7 days of deals, 4 types of clubs
The overlapping of the final weeks of the transfer window and the opening weeks of the season can create an awkward environment within football clubs. Some would prefer to focus on extracting the best out of their existing squad, while others are drawn into player trading by the opportunities it seemingly provides.
As long as the window exists, we will have four different types of clubs leading up to deadline day (visualised in the chart below):
- Overachieved and active (top right): good early-season results, with three or more players also bought or loaned in during the final week of the window.
- Overachieved and inactive (bottom right): good early-season results, with little incoming transfer activity during the final week.
- Underachieved and inactive (bottom left): below-par early-season results, but very few, if any players brought into the club during the final week.
- Underachieved and active (top left): below-par early-season results coupled with a number of players bought or loaned in during the final week.
Each point represents a Premier League or Championship club’s incoming transfer activity during the final week of the transfer window, plotted against the level of over/underachievement in results at time of deadline day (calculated by looking at at actual results against the pre-match bookmakers’ odds). For example, this season Nottingham Forest have collected 13 points from 5 games when the bookmakers expected them to have just 8 points. This is an overachievement of a point per game, and a reflection of a promising start.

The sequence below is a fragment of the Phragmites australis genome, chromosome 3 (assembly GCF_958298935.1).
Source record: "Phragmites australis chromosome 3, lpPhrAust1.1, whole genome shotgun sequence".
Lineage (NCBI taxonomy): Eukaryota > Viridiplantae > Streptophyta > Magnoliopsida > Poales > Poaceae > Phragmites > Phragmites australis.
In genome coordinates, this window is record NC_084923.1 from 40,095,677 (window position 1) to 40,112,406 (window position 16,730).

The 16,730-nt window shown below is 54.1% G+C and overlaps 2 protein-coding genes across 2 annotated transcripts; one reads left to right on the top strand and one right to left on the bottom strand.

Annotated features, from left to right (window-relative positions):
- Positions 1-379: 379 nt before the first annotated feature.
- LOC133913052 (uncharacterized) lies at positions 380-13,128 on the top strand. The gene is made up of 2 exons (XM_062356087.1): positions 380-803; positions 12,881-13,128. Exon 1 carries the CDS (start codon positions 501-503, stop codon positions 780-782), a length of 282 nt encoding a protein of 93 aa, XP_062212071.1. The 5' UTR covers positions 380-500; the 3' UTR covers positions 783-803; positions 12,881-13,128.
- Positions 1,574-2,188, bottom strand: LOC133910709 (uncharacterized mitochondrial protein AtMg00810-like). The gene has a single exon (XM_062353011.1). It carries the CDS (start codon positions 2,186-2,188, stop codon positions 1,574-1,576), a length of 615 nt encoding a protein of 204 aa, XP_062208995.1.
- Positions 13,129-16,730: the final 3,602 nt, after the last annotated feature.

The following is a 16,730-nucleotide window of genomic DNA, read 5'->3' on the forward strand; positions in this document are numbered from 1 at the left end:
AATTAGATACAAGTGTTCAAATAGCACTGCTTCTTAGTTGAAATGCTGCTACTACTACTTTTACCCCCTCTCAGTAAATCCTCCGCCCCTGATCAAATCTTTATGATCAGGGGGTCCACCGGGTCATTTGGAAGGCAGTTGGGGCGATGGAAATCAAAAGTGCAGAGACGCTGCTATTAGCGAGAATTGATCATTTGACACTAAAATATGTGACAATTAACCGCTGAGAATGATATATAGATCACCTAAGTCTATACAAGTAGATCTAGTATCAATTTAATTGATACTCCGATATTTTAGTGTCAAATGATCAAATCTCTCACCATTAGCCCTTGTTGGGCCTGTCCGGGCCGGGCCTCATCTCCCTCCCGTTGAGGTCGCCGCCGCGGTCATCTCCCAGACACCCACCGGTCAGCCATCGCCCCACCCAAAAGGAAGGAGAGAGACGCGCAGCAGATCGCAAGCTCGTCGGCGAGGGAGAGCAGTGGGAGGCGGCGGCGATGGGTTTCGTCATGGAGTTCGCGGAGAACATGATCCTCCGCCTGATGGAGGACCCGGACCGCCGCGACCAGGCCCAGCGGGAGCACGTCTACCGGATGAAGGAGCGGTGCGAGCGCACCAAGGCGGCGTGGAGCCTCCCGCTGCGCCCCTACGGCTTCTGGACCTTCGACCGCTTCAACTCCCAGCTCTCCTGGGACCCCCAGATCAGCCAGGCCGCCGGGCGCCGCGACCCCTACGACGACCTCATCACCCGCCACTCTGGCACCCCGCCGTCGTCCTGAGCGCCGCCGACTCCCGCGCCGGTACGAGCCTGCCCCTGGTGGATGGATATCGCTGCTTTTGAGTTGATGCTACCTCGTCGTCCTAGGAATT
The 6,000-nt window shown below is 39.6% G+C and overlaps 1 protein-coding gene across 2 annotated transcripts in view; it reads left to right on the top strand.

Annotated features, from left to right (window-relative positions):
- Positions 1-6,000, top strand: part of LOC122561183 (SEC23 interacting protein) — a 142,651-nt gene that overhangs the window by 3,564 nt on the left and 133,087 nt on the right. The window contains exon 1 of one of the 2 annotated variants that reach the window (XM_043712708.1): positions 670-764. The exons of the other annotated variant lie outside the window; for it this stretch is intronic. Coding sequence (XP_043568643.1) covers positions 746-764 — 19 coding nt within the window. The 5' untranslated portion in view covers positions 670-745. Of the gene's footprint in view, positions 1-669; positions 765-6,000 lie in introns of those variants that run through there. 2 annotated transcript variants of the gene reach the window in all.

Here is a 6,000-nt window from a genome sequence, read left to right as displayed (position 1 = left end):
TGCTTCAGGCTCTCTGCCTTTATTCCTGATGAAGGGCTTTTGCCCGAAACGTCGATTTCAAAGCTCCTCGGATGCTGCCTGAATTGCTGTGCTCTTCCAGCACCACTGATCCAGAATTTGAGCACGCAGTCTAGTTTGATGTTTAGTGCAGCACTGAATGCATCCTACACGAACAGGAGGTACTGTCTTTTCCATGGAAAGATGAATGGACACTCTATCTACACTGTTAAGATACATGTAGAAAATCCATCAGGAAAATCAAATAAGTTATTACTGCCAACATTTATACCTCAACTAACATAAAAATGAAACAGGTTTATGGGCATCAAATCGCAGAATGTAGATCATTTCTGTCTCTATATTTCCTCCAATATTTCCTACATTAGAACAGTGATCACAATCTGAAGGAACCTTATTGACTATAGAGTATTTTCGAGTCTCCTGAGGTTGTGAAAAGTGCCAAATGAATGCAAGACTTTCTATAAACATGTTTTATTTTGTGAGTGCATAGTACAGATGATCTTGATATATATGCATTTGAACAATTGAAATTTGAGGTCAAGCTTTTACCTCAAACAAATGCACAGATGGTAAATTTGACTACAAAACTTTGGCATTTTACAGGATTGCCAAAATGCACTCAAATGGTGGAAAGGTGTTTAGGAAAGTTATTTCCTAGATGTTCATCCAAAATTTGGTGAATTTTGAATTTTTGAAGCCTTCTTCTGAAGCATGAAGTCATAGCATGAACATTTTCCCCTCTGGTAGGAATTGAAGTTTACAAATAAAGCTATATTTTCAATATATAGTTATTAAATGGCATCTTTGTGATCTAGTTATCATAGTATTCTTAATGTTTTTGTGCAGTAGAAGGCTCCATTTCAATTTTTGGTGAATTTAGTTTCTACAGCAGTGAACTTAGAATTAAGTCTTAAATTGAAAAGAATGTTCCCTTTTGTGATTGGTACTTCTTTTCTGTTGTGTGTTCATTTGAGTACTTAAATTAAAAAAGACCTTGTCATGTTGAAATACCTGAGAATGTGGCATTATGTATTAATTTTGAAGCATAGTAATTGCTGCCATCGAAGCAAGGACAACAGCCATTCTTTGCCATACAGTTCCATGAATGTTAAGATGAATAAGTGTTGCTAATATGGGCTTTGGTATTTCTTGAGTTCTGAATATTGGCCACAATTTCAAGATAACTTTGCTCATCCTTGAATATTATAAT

Not all clubs in the chart would have necessarily reacted to their results. Some deals take many weeks to close, and occasional opportunism during this period should not be seen as a bad trait. For those that did react though, it’s important to remember that these early season results generally have a very weak relationship with a club’s final points tally in May. Clubs should look to more meaningful signals, such as the underlying performance of a team, which can be measured and has been shown to be a strong forecast of the long-term results pattern.
One club that has historically not bought players in the final week of the window is Manchester United. In Sir Alex Ferguson’s last three seasons at the club, they did not bring in a single new face during this period, irrespective of how results had gone.
Circumstances have since changed, and the arrivals of Radamel Falcao, Angel Di Maria and Daley Blind in the final 7 days of this summer’s window have come in a period where results have been below expectation.
It is 150 days until the winter transfer window closes. It’s difficult to know exactly what to expect before the January sales arrive, but it’s worth asking ahead of time: what type of club do we want to be in the last week of the window?